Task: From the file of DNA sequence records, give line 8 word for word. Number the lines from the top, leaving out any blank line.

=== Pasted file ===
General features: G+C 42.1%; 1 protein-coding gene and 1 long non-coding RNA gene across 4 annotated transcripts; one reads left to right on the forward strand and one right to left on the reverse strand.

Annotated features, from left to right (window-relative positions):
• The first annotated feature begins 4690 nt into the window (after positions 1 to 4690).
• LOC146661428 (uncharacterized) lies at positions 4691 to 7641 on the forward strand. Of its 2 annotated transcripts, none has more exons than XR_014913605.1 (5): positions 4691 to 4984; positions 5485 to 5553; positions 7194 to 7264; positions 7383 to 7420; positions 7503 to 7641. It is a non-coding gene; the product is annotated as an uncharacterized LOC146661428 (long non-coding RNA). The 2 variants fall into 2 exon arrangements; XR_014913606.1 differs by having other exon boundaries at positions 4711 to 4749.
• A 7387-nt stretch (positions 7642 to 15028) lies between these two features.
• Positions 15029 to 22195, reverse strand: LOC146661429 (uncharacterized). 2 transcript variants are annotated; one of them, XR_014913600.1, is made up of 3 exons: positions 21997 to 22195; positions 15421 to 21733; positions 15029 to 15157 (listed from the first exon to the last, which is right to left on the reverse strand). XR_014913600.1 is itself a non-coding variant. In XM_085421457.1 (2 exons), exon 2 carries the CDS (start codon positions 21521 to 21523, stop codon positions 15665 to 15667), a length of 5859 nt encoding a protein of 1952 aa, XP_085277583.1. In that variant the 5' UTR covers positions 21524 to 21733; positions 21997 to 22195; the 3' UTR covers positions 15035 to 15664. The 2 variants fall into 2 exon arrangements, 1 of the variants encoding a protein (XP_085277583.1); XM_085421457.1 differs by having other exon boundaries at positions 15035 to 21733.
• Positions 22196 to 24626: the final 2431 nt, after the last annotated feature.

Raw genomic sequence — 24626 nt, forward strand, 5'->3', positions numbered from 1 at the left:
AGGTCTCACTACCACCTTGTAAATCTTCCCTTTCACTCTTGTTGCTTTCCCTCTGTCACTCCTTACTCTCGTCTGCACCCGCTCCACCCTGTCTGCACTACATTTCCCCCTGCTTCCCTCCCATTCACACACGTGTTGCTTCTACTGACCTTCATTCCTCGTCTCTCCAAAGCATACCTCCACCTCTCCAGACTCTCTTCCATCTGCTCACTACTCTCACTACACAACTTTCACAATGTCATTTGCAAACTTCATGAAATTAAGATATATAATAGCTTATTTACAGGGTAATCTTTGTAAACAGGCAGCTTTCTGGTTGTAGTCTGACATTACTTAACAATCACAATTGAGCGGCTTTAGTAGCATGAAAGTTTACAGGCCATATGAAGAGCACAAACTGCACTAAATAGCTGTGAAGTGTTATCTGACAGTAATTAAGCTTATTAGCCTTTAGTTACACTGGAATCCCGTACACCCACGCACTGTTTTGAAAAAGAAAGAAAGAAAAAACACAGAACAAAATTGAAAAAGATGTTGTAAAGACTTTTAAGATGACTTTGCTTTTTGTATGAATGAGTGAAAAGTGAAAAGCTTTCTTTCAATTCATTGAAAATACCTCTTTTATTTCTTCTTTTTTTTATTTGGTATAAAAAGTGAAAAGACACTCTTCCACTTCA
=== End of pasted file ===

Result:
Raw genomic sequence — 24626 nt, forward strand, 5'->3', positions numbered from 1 at the left: